When I was recently in Germany several friends were asking me to show more photos about the area where we live. Well, the recurrent readers of my blog know that I’m not a fan of the “postcard views”, the pictures that are taken just because the camera owner (sometimes referred as the photographer 😉) was at a location and had to make the click, no matter what time of the day it was and how the light effected the scene.
The subject in the photo above can be photographed several times every day during the summer here at lock & dam #11 in Dubuque, Iowa. The tugboats that move up to fifteen barges up or down the Mississippi River are a great subject for photography. The photo was made at 6:23 PM, and parts of the river had been already in the shade.
Exposing strictly for the highlights makes this image work for me. Exposure compensation had to be dialed in at -1EV. If the shutter speed is still at 1/2500 s, nothing can go wrong. You don’t even need to pan really with your camera to make this shot. The flying pelican was shot at 1/1250 s, still a fast shutter speed, but without panning this would have been a blurry mess.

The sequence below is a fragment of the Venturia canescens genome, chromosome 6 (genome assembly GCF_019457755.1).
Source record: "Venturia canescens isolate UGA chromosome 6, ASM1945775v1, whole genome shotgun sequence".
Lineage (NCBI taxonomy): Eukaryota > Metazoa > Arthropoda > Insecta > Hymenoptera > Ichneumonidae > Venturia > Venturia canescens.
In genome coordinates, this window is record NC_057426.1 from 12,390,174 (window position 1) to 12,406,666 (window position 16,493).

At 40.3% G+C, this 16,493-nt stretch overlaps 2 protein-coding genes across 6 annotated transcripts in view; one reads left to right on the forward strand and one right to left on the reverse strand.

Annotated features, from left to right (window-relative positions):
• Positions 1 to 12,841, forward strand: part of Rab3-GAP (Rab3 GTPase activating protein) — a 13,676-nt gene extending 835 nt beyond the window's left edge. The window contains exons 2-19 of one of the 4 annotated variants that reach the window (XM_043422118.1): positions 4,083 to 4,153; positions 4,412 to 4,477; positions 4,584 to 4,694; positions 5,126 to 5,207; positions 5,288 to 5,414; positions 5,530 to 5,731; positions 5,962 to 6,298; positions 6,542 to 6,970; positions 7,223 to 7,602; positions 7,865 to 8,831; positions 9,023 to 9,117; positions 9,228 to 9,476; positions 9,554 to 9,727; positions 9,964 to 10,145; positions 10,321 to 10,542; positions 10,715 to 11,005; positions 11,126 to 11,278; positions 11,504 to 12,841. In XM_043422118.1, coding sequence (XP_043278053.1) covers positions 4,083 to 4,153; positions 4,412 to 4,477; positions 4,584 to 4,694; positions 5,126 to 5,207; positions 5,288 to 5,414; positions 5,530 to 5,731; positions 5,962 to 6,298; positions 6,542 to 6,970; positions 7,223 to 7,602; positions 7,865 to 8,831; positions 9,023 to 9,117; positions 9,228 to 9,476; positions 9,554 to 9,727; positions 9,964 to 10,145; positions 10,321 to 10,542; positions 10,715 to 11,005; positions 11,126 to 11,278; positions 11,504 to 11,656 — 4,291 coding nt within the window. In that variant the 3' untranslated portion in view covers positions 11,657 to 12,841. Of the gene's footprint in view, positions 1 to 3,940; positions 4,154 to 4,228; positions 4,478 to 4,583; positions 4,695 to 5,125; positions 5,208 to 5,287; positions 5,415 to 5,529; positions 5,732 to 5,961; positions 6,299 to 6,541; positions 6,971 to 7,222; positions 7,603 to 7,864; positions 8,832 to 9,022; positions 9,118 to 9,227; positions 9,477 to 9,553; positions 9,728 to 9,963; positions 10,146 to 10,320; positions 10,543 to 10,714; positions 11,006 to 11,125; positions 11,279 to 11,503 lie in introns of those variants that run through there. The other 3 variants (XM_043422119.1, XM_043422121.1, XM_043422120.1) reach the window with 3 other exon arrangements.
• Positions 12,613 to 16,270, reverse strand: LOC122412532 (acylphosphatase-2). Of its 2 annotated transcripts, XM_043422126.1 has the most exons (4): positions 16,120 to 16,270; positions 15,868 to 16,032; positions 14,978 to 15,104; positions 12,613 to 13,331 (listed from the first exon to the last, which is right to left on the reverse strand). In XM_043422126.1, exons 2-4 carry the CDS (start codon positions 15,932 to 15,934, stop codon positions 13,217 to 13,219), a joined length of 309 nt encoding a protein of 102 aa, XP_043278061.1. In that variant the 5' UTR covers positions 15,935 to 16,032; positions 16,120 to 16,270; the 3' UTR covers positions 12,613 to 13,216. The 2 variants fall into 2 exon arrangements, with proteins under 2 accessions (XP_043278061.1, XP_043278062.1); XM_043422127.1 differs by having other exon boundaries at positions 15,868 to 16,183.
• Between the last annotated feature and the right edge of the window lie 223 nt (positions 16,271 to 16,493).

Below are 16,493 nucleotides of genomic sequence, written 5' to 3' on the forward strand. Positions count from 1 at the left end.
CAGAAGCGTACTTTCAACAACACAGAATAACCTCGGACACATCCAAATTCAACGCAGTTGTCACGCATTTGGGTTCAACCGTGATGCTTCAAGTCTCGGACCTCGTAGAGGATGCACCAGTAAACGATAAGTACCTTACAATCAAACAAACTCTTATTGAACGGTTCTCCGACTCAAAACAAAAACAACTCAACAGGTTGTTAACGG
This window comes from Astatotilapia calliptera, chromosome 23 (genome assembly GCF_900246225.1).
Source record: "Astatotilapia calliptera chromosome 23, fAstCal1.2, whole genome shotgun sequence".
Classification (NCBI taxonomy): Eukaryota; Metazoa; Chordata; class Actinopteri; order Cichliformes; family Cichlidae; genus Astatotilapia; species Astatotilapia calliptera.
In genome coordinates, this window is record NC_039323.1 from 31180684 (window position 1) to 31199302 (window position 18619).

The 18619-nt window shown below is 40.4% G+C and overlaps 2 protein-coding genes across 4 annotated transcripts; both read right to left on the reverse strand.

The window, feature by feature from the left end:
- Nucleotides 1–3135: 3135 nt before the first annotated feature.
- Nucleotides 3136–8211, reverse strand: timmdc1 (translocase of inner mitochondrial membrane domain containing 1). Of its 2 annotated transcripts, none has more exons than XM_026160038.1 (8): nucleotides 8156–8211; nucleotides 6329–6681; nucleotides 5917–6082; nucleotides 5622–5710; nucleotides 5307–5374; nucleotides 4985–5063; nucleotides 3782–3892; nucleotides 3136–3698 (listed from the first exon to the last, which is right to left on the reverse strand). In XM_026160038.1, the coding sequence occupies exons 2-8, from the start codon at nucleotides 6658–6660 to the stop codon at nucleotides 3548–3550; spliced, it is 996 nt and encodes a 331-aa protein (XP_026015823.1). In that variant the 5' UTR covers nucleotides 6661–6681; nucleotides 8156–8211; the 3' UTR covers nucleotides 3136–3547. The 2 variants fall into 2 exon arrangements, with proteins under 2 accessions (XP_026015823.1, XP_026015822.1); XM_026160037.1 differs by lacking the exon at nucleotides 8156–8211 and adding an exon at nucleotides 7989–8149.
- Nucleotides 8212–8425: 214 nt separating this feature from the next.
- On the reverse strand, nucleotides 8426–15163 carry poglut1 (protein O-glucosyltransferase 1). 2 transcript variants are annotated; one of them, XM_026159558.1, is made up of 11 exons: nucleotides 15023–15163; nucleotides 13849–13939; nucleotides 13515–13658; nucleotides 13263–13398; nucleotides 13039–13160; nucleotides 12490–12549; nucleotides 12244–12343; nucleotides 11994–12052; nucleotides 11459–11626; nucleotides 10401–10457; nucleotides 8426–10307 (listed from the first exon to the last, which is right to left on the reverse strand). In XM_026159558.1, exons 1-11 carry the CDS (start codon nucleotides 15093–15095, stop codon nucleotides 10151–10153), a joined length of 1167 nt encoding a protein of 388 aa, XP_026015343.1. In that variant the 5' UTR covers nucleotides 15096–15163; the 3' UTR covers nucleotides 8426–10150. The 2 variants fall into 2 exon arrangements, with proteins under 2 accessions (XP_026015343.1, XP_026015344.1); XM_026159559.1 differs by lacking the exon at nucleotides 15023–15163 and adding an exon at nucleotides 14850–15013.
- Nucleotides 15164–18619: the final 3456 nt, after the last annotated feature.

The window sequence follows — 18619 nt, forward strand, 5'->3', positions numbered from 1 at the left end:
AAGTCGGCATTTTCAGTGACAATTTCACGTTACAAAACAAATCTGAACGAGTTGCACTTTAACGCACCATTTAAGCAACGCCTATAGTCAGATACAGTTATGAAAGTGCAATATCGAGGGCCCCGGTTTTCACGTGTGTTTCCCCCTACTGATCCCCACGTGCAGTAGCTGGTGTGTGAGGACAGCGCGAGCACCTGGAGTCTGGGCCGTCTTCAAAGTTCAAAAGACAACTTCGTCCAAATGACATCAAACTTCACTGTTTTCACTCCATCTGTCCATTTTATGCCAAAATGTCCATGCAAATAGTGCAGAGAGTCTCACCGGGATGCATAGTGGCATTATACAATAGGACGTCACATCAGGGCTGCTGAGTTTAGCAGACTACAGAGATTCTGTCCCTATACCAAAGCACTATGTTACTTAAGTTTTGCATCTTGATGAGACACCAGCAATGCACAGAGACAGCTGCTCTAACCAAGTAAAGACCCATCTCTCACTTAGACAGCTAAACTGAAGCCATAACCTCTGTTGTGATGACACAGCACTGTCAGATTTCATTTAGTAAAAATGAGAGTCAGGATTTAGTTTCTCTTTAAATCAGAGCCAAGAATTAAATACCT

While in California last week a conversation with one of my customers came up about the Mississippi River. We both agreed that the river looks always muddy, no matter what time of the year. It is no secret that the top soil of the former prairie erodes away, left and right of the river’s path to the south. If you zoom in closely at my first image, you can see the real color of the water at the back of the vessel, stirred up by the ship’s propellor. At the other hand, the surface of the river has an almost intriguing blue color. We all know it is just the reflection of the sky. Knowing about our light source, direction, reflection, and what ever else may influence our image can make the difference between just wasting time or come back with the photo we have in mind.